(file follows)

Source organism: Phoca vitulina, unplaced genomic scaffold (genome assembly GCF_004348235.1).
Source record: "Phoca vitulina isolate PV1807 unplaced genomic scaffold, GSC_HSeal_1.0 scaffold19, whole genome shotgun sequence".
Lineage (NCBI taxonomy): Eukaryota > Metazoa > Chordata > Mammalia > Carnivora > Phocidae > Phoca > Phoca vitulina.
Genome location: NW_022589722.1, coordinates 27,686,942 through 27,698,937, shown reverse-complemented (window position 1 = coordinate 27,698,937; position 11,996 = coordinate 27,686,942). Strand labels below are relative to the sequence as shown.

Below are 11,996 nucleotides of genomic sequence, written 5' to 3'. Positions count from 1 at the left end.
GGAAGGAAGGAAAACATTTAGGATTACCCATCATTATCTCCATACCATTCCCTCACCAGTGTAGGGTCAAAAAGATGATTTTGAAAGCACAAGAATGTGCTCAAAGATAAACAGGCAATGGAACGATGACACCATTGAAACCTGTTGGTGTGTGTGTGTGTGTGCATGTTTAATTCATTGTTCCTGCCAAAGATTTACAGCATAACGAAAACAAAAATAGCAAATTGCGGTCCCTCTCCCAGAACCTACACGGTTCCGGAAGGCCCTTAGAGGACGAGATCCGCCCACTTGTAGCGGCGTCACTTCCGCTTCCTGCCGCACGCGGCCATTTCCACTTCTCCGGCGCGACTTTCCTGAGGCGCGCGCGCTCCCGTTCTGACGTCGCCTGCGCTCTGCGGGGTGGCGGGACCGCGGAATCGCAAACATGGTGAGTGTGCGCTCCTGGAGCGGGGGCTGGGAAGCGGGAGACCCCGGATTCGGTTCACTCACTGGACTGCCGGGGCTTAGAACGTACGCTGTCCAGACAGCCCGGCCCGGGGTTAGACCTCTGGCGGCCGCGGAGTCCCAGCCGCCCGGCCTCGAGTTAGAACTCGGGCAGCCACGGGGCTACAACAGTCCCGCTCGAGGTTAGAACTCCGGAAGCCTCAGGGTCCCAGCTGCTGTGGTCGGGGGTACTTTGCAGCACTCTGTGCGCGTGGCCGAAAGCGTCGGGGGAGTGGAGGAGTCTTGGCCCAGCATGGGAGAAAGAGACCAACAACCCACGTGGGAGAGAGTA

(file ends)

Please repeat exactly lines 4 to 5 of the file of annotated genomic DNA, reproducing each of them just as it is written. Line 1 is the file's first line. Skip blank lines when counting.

Genome location: NW_022589722.1, coordinates 27,686,942 through 27,698,937, shown reverse-complemented (window position 1 = coordinate 27,698,937; position 11,996 = coordinate 27,686,942). Strand labels below are relative to the sequence as shown.

Below are 11,996 nucleotides of genomic sequence, written 5' to 3'. Positions count from 1 at the left end.